Photos: Circle of chairs (Martin Barraud/Getty Images); Hey, Good Luck Out There; Author Georgia Toews (Mark Boucher)
Hey, Good Luck Out There
Georgia Toews’ debut novel about a young woman struggling with alcohol addiction and recovery was inspired by the women she met in rehab / BY Dene Moore / May 27th, 2022
When Georgia Toews was writing her debut novel, she told people it was a work of science fiction. Hey, Good Luck Out There is, in fact, about one young woman’s journey through alcohol addiction and recovery, a fictional work inspired by Toews’ own experience in rehab.
“I wasn’t very confident telling people about the subject matter, because I assumed there would be a stigma and assumptions, even though it was fiction,” says the first-time author, who is a mother of two and the daughter of award-winning Canadian writer Miriam Toews.
The darkly comic novel centres around 22-year-old Bobbi, who is checked into a 30-day rehabilitation program following an awkward intervention by her dysfunctional family. The first part takes place in “the program,” where Bobbi opens up more in her hot-pink journal than she does to the other women in the group. The second part deals with Bobbi’s precarious return to the real world, where – with little money and no job – she fights to stay sober every day.
“It’s really a book about what it is to be a young woman struggling with everything, with just being a human being … in this unforgiving world, and what that means to be out on your own, to love yourself, to find love,” says the 32-year-old writer in an interview from her home in Toronto.
She is clear that the book does not mirror her personal story, but was inspired by the women she met on her journey to sobriety. “I’m opening that conversation and trying to put more humanness back into how we view people suffering with alcoholism and addiction, especially women going through that,” she says. “I think a lot of the stories sometimes sensationalize addiction, the withdrawals and the shaking and the tremors, and I really wanted to focus on the work afterwards, and living with and within recovery.”
Although fictional, Toews admits it was sometimes difficult to write a story that hit so close to home.
“There were a lot of times I just kind of had to step away from the computer,” she says. “I had to figure out that rhythm of getting into it and then getting out and separating myself from the story, from my life.”
The book is dedicated to her mom, Miriam, the author of eight bestselling novels and one work of non-fiction, including A Complicated Kindness, which won the 2004 Governor General’s Award for English fiction; The Flying Troutmans, which won the 2008 Rogers Writer’s Trust Fiction Prize; and All My Puny Sorrows, which won the 2014 Rogers Writers’ Trust Fiction Prize. It was her mother, Toews says, who encouraged her to go into rehab in her early 20s and taught her that a person can process things through writing. She has been both inspiration and saviour.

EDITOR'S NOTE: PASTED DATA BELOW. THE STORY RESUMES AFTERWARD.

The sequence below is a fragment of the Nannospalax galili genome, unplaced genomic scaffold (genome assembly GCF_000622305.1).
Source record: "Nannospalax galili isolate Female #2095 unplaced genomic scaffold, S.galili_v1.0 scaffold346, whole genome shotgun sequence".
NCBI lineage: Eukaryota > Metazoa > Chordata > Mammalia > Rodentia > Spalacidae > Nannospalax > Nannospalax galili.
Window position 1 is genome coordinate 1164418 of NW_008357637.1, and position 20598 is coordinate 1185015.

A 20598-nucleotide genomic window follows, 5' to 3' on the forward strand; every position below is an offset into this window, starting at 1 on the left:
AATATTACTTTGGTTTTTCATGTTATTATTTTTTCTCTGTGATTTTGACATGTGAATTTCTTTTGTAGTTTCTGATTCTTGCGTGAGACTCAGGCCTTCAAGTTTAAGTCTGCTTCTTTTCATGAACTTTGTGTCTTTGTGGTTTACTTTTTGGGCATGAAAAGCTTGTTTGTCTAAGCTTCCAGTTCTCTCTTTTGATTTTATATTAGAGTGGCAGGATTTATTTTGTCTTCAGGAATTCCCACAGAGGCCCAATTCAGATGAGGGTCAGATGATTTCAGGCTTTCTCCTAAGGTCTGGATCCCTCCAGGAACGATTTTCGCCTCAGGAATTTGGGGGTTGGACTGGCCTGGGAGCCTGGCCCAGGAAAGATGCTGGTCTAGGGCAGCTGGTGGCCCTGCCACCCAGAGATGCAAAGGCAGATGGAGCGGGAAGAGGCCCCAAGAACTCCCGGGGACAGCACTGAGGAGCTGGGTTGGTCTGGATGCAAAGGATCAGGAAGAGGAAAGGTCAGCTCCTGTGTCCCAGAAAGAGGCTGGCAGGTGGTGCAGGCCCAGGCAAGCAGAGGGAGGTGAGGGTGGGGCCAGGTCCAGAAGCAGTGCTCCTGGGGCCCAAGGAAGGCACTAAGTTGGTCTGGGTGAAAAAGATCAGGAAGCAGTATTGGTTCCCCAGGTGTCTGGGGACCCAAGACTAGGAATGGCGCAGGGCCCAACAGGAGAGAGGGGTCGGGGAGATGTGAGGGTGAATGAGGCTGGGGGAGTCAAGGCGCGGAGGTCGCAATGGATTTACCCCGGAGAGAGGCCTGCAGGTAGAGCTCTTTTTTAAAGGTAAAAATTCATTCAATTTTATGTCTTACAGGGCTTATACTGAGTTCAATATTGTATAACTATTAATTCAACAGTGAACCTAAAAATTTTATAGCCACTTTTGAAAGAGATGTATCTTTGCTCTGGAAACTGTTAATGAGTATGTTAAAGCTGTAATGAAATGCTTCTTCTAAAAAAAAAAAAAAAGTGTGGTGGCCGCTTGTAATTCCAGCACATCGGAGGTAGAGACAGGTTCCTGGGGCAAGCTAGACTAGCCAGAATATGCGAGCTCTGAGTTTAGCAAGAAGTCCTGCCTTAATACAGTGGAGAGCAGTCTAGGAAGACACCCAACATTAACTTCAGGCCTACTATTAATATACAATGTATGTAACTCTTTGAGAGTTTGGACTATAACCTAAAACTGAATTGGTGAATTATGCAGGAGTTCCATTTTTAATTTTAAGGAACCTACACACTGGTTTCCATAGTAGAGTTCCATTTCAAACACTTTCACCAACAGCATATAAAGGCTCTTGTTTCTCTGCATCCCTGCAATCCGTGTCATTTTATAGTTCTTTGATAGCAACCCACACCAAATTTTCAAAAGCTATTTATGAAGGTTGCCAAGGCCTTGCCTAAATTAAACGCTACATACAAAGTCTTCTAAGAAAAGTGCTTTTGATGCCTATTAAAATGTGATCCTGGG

“She’s saved my life and continues to,” she says. “There would be no story without her, because I would have never gone to rehab.”
Toews did not plan on following in her mother’s footsteps. She’s been a bartender and an actor, and narrated the audiobook of Miriam’s most recent novel, Fight Night, as well as the audiobook for Hey, Good Luck Out There. After trying to write the story as a screenplay, she realized that a novel was the only way to explore the deeply internal journey from addiction to recovery.
Growing up, Toews knew her mother was a successful author, but they didn’t talk about her career.
“She’s just been such a mom to me. Obviously, I’m so proud of her … but I don’t know anything from the book side. I would see her work at the kitchen table – since I was a kid, that’s where she works – and she just gets it done and it turns out to be this beautiful thing,” she says. “But we never really go into her process or talk writing, really. We just talk about my kids, her grandkids. She’s a fantastic mother and I’ve just always known her as that, first and foremost.”
Toews says her husband and her mother were very supportive when she began writing. When she sent her mother the first draft, she responded partly in mom mode.
“She was very kind, as opposed to maybe if I showed it to a creative writing teacher or something,” says Toews with a laugh. “She tells me the same thing all the time … you just have to write as honestly as you can, and I really took that to heart. I’ve seen how she works, taking things from her own life and really putting them in there. I had to lean into that and take her process as inspiration… writing honestly and grounding it in in truth, even though it’s fiction.”
The mother of an 11-month-old and a soon-to-be four-year-old, Toews is looking forward to releasing the book into the world – especially if it involves a break from home life.
“I was having a conversation with my publicist, and he was asking, ‘Are you okay to travel for a night or two?’ This was when my infant was just not sleeping at all, and I was like, ‘Oh, you want to send me somewhere away for a night? Yes. Anywhere.’”